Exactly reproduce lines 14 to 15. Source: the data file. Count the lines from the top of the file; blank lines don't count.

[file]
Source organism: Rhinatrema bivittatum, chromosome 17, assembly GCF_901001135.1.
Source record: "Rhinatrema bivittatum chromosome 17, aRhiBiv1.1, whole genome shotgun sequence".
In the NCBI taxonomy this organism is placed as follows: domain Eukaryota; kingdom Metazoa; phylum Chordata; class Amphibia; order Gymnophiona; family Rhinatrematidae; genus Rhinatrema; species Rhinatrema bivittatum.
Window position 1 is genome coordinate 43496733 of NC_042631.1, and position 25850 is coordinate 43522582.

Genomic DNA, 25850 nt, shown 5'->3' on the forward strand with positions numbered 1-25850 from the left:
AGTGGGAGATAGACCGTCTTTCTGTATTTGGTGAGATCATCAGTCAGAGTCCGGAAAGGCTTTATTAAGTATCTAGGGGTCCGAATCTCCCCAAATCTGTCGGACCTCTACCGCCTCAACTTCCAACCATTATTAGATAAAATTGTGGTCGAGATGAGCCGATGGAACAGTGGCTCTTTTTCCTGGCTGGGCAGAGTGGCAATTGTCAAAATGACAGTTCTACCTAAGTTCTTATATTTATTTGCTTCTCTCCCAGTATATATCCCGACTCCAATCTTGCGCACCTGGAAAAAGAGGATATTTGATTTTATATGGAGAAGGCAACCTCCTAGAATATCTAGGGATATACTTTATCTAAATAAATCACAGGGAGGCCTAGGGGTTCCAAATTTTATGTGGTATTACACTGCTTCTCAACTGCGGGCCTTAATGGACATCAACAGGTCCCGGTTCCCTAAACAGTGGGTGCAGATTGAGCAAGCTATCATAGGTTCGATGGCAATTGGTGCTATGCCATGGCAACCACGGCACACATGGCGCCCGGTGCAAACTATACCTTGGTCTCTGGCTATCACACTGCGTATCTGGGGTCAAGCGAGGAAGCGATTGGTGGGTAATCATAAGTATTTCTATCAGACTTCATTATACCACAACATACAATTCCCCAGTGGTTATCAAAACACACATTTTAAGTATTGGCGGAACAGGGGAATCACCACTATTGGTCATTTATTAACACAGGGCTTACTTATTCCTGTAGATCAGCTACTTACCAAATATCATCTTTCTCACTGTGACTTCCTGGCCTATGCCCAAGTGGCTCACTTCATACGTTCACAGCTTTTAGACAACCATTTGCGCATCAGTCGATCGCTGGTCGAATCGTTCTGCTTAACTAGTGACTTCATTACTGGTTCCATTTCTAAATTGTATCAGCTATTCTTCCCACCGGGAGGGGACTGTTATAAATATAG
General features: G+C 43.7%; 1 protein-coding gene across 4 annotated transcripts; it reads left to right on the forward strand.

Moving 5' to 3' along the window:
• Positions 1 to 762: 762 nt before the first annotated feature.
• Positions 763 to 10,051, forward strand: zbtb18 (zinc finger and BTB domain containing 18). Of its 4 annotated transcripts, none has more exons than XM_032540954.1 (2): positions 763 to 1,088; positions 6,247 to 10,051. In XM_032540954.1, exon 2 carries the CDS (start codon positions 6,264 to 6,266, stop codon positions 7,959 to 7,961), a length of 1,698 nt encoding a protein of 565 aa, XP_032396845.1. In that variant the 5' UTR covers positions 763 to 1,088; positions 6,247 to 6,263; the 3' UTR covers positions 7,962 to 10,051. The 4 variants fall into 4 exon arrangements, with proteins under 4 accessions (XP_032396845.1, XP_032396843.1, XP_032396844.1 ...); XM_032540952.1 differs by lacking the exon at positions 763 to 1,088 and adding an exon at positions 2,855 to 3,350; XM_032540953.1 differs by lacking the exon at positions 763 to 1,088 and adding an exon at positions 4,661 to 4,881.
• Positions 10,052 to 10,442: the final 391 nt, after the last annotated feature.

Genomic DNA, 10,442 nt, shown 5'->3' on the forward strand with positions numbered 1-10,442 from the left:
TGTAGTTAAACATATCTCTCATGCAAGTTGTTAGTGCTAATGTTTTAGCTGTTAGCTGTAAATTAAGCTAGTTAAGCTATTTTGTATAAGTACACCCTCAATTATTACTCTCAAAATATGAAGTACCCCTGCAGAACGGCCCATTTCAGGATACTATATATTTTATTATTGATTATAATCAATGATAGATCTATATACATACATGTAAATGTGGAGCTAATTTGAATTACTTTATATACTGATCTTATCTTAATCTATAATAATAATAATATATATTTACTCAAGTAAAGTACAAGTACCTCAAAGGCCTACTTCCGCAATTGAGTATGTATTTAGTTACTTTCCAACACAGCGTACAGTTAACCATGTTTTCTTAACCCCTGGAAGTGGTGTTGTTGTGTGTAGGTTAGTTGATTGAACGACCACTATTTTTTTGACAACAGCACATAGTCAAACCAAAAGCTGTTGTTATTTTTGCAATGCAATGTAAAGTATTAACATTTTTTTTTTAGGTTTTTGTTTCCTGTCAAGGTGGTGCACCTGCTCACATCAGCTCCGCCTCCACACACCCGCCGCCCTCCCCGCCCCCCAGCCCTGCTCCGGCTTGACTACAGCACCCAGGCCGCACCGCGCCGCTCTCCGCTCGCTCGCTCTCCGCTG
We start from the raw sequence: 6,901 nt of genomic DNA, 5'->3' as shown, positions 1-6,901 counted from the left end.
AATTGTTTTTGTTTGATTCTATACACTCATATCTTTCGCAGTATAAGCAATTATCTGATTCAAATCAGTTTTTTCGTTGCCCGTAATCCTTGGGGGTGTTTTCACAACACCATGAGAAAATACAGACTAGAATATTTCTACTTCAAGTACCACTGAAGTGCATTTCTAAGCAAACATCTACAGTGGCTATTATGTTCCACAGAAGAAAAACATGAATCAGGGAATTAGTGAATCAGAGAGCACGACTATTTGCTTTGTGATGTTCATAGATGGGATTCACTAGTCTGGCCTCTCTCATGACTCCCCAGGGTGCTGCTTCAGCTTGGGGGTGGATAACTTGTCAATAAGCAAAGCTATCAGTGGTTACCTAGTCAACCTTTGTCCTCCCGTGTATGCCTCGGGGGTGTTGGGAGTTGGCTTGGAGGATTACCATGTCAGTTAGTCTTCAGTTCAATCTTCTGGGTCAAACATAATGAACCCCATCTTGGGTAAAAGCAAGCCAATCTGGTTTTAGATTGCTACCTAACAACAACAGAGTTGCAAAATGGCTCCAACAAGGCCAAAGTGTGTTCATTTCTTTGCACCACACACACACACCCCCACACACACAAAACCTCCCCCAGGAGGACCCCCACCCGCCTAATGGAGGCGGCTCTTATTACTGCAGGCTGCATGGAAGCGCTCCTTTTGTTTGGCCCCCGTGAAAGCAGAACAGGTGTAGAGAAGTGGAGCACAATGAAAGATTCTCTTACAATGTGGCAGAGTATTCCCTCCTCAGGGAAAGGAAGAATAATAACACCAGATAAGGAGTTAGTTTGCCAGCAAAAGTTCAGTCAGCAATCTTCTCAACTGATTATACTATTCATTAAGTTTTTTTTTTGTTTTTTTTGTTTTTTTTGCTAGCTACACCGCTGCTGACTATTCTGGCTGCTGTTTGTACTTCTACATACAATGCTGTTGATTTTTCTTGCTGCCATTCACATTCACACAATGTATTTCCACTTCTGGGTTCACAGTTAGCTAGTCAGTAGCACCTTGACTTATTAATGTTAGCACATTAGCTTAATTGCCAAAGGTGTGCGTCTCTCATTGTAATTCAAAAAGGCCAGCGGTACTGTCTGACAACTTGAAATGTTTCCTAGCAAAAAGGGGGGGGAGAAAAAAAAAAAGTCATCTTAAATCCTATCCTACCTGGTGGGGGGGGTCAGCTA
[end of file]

We start from the raw sequence: 6,901 nt of genomic DNA, 5'->3' as shown, positions 1-6,901 counted from the left end.
AATTGTTTTTGTTTGATTCTATACACTCATATCTTTCGCAGTATAAGCAATTATCTGATTCAAATCAGTTTTTTCGTTGCCCGTAATCCTTGGGGGTGTTTTCACAACACCATGAGAAAATACAGACTAGAATATTTCTACTTCAAGTACCACTGAAGTGCATTTCTAAGCAAACATCTACAGTGGCTATTATGTTCCACAGAAGAAAAACATGAATCAGGGAATTAGTGAATCAGAGAGCACGACTATTTGCTTTGTGATGTTCATAGATGGGATTCACTAGTCTGGCCTCTCTCATGACTCCCCAGGGTGCTGCTTCAGCTTGGGGGTGGATAACTTGTCAATAAGCAAAGCTATCAGTGGTTACCTAGTCAACCTTTGTCCTCCCGTGTATGCCTCGGGGGTGTTGGGAGTTGGCTTGGAGGATTACCATGTCAGTTAGTCTTCAGTTCAATCTTCTGGGTCAAACATAATGAACCCCATCTTGGGTAAAAGCAAGCCAATCTGGTTTTAGATTGCTACCTAACAACAACAGAGTTGCAAAATGGCTCCAACAAGGCCAAAGTGTGTTCATTTCTTTGCACCACACACACACACCCCCACACACACAAAACCTCCCCCAGGAGGACCCCCACCCGCCTAATGGAGGCGGCTCTTATTACTGCAGGCTGCATGGAAGCGCTCCTTTTGTTTGGCCCCCGTGAAAGCAGAACAGGTGTAGAGAAGTGGAGCACAATGAAAGATTCTCTTACAATGTGGCAGAGTATTCCCTCCTCAGGGAAAGGAAGAATAATAACACCAGATAAGGAGTTAGTTTGCCAGCAAAAGTTCAGTCAGCAATCTTCTCAACTGATTATACTATTCATTAAGTTTTTTTTTTGTTTTTTTTGTTTTTTTTGCTAGCTACACCGCTGCTGACTATTCTGGCTGCTGTTTGTACTTCTACATACAATGCTGTTGATTTTTCTTGCTGCCATTCACATTCACACAATGTATTTCCACTTCTGGGTTCACAGTTAGCTAGTCAGTAGCACCTTGACTTATTAATGTTAGCACATTAGCTTAATTGCCAAAGGTGTGCGTCTCTCATTGTAATTCAAAAAGGCCAGCGGTACTGTCTGACAACTTGAAATGTTTCCTAGCAAAAAGGGGGGGGAGAAAAAAAAAAAGTCATCTTAAATCCTATCCTACCTGGTGGGGGGGGTCAGCTA